November is National Adoption Awareness Month and provides all of us the opportunity to celebrate adoptions of all types. Whether you are considering an international adoption or domestic adoption, there is always a need for additional loving families to consider adopting a child with special needs. Many families shy away from special needs adoptions due to the belief that there is extra expense involved as well as the commitment to time and emotions involved in raising a child wiht special needs. But what if we could further educate to help ease fears? Many health issues associated with the term “special needs” are manageable with today’s medical advancements.
Each country or region of the world tends to have certain special needs associated with it. As an example, adopting from Eastern Europe, such as adopting from Russia or Ukraine, is associated with Fetal Alcohol Syndrome. Adopting from Africa tends to be associated with children who are HIV positive. After opening our adoption program in the Democratic Republic of Congo, I realized that Congo also has children with other special needs. There are several different types of special needs that impact children in the Democratic Republic of Congo who are waiting for families. The term “special needs” encompasses a wide variety of challenges for a child, some not always physical or mental disabilities. As an example, a child age five (5) or older, is considered to be a child with special needs because it is often more difficult to find a loving family willing to consider a child this age. The stark reality is that most families want to adopt very young children and babies. Some of the most common special needs in the Democratic Republic of Congo include:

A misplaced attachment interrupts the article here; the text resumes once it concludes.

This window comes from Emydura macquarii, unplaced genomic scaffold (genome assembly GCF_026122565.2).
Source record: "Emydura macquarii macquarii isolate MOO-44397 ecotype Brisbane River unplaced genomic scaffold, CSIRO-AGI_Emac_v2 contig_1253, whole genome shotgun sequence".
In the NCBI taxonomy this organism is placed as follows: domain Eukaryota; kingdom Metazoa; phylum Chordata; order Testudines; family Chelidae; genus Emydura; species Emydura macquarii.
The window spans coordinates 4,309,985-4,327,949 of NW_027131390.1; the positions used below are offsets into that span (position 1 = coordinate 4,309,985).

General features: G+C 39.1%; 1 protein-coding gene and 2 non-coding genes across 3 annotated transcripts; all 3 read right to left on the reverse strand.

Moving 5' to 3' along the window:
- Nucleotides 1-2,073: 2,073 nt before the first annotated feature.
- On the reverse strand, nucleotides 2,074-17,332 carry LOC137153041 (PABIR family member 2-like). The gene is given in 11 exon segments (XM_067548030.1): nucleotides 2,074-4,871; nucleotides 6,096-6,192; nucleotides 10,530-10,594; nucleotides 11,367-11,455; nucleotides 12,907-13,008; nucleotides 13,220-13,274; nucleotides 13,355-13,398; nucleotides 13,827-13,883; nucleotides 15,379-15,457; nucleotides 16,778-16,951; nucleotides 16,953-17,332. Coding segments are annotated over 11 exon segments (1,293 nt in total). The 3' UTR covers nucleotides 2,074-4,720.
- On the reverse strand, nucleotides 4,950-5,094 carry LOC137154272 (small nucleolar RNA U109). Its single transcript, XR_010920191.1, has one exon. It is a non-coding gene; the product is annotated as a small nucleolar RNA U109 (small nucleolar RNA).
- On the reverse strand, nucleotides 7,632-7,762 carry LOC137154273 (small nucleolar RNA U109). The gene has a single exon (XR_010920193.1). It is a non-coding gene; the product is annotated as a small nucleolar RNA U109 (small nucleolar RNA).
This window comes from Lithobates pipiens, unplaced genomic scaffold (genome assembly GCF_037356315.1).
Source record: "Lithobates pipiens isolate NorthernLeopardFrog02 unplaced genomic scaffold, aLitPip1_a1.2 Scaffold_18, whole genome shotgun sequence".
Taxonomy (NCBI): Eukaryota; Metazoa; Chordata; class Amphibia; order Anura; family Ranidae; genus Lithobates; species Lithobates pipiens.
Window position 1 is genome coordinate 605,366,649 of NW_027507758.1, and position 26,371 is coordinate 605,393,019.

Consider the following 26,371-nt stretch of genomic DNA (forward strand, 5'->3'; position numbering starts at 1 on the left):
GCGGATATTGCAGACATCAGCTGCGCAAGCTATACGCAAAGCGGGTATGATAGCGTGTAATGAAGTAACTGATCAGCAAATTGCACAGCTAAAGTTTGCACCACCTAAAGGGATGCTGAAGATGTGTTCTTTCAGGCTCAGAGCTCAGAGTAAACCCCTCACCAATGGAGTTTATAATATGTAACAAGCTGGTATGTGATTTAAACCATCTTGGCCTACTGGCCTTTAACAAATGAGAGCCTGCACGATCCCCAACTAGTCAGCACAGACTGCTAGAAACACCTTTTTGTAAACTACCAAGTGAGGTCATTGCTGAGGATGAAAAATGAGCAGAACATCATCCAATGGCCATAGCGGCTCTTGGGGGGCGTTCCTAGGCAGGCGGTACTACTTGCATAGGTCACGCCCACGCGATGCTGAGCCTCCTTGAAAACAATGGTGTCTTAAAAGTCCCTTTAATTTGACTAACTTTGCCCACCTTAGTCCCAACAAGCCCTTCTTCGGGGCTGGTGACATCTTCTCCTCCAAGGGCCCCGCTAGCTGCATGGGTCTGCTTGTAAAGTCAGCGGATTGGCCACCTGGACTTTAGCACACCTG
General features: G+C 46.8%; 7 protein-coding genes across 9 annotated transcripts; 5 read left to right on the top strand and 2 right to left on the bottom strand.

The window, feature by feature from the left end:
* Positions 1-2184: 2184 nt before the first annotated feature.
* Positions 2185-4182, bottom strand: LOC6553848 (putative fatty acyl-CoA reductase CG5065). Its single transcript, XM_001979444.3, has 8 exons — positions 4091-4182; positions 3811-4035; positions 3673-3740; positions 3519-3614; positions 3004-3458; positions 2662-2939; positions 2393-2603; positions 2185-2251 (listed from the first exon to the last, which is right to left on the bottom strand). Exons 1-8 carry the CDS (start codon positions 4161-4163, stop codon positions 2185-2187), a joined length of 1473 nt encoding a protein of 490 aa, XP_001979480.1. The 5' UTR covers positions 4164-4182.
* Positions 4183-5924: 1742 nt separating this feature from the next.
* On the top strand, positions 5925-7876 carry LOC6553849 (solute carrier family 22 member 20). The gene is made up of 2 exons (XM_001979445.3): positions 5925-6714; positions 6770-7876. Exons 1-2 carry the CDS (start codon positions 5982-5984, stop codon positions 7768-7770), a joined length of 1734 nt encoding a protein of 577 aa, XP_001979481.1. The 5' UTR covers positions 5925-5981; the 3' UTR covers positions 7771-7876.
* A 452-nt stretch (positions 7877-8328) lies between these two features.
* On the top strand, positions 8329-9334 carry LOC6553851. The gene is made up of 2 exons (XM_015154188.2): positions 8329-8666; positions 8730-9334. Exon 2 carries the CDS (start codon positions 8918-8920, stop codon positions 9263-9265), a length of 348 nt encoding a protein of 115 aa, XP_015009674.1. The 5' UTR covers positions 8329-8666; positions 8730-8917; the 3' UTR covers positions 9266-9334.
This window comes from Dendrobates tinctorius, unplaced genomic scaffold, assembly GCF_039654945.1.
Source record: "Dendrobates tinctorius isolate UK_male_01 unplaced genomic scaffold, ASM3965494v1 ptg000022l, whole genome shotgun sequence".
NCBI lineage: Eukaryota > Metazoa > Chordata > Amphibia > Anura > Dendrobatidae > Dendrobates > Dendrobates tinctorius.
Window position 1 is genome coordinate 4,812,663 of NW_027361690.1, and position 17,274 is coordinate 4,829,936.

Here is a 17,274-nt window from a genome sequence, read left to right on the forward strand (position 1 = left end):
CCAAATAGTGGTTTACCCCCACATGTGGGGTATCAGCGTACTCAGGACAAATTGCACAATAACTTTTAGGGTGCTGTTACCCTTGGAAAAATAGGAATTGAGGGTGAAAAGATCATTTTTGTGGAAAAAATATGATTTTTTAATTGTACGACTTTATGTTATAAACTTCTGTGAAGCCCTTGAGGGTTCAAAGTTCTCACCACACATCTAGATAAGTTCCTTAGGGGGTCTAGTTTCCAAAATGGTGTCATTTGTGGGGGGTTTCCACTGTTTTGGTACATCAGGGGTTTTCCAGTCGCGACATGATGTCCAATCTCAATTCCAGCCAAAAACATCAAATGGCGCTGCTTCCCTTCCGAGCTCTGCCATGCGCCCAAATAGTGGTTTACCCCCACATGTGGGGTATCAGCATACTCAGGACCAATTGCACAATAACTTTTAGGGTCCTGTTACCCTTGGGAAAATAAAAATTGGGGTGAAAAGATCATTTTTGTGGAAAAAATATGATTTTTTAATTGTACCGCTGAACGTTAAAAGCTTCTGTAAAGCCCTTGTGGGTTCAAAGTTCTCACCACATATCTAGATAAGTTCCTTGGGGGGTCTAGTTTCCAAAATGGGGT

- Developmental delays due to malnutrition / Failure to thrive
- Sickle Cell Anemia
- Limb deformities
- Older Children – Ages five (5) and up who are otherwise considered healthy
It is always heartbreaking to travel to orphanages and see these children, knowing in your heart, that the odds of that child being adopted are very small. We all know the best place for a child is with a loving family, and this is especially true for children with special needs. Children suffering from illnesses or diseases such as HIV or Sickle Cell could still have a full, fruitful life if provided the appropriate medical care. The sad reality though is that most of these children will not be adopted, most will not receive medical care and some will die from their illness due to not receiving the proper medical attention.
During adoption month, please consider adopting a child with special needs and give him or her a chance for love, family, and health.
For more information about MLJ Adoptions’ international adoption programs, please click here.